// private variable Age 
    public int getAge()  
    { 
      return Age; 
    } 
   
    // get method for name to access  
    // private variable Name 
    public String getName()  
    { 
      return Name; 
    } 
      
    // get method for roll to access  
    // private variable RollNo 
    public int getRoll()  
    { 
       return RollNo; 
    } 
   
    // set method for age to access  
    // private variable Age 
    public void setAge( int newAge) 
    { 
      Age = newAge; 
    } 
   
    // set method for name to access  
    // private variable Name 
    public void setName(String newName) 
    { 
      Name = newName; 
    } 
      
    // set method for roll to access  
    // private variable RollNo 
    public void setRoll( int newRollNo)  
    { 
      RollNo = newRollNo; 
    } 
  public static void main (String[] args)  
    { 
        EncapsulationDemo obj = new EncapsulationDemo();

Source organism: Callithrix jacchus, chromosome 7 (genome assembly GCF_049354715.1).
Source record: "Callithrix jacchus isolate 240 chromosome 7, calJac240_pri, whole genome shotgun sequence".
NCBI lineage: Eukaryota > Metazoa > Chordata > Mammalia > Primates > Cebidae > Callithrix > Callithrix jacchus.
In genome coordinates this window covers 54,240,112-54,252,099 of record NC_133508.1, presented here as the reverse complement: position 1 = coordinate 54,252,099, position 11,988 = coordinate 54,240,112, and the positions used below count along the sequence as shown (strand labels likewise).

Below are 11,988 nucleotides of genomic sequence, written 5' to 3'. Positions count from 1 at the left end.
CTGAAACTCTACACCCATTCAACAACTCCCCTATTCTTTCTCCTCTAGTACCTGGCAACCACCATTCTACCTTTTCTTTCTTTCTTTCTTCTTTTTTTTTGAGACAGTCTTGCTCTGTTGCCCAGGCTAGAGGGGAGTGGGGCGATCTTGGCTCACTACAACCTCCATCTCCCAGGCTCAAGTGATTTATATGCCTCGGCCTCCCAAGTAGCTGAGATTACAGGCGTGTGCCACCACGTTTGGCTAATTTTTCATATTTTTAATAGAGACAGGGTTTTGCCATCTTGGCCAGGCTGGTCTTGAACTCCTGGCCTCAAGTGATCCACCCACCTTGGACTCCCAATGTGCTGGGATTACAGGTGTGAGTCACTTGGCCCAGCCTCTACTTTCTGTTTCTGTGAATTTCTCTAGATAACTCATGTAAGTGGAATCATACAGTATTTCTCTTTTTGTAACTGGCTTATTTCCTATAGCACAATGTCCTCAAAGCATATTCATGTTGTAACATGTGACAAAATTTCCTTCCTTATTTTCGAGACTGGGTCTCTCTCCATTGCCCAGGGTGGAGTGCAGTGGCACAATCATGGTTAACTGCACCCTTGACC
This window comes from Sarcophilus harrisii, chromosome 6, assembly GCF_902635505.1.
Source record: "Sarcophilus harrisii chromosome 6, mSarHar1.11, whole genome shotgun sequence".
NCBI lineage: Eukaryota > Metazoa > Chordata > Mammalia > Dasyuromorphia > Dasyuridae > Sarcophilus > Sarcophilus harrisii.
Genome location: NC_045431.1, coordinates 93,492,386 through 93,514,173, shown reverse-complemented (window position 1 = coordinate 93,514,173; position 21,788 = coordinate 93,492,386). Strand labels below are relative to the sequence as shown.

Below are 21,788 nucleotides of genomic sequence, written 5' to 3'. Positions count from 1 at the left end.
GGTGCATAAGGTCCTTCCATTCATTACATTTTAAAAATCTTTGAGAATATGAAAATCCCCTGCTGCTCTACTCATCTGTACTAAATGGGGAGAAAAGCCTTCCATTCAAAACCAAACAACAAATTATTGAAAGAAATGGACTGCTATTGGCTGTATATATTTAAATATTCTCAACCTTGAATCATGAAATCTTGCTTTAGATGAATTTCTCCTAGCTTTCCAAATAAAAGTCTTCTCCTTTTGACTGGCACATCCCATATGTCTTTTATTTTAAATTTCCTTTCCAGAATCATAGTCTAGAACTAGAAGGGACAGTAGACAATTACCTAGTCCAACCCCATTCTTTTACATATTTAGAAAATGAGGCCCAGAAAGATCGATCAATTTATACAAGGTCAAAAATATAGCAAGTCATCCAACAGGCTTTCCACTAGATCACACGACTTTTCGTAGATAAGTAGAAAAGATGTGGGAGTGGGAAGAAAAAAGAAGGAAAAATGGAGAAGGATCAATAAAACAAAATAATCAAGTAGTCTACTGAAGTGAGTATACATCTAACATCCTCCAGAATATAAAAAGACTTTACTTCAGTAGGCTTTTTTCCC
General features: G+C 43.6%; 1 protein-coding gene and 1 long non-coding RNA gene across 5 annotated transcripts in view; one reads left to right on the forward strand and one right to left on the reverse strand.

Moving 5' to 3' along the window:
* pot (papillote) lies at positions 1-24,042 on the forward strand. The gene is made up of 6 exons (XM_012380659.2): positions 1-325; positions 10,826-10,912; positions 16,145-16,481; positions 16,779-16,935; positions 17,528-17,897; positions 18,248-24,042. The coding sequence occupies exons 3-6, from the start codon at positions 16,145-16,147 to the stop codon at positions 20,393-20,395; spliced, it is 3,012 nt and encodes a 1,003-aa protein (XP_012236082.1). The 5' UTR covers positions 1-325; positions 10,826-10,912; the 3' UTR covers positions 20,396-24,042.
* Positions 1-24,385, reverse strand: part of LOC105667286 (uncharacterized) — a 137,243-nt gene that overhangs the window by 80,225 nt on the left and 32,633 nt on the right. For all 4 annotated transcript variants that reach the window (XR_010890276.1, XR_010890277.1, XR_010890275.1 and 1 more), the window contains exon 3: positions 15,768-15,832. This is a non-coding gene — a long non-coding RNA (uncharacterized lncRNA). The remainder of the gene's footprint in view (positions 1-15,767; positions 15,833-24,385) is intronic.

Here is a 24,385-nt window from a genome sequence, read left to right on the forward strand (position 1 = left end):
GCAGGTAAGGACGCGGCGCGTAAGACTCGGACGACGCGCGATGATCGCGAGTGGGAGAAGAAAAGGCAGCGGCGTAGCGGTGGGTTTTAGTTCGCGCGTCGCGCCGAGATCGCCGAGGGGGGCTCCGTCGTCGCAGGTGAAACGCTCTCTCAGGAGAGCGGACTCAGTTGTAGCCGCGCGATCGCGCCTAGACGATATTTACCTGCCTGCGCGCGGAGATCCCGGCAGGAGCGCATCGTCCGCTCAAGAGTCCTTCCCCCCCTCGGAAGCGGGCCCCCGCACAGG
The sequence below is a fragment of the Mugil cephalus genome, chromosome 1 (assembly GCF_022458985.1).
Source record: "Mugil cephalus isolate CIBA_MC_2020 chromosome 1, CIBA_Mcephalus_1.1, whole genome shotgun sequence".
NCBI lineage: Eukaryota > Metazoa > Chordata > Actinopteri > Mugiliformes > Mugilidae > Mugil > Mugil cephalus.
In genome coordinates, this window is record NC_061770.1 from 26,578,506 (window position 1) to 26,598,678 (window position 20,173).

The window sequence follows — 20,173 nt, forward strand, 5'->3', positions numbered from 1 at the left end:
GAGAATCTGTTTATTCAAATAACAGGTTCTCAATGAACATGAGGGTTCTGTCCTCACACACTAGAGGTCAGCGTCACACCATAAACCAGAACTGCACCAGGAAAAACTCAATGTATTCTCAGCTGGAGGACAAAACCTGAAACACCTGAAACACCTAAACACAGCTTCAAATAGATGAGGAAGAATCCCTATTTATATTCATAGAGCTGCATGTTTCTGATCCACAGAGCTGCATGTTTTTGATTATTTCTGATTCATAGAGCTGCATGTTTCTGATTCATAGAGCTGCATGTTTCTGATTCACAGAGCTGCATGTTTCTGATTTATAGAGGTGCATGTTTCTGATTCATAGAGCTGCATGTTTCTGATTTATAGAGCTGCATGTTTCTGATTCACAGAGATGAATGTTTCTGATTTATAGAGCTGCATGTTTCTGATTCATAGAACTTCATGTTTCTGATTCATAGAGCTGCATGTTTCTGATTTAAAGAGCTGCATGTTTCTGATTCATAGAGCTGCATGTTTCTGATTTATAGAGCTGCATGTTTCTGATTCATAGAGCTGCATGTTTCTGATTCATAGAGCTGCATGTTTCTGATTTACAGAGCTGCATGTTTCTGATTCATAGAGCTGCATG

// setting values of the variables  
        obj.setName("Harsh"); 
        obj.setAge(19); 
        obj.setRoll(51); 
          
        // Displaying values of the variables 
        System.out.println("Student's Name: " + obj.getName()); 
        System.out.println("Student's Age: " + obj.getAge()); 
        System.out.println("Student's RollNo: " + obj.getRoll()); 
               
    } 
}

Output:

Encapsulation in Java

What is the problem if we don’t follow encapsulation in Java while designing a class?

If we don’t the encapsulation principle while designing the class, then we cannot validate the user given data according to our business requirement as well as it is very difficult to handle future changes. If we don’t use encapsulation, the fields will not be private and could be accessed by anyone from outside the class.

Sample Program without Encapsulation in Java: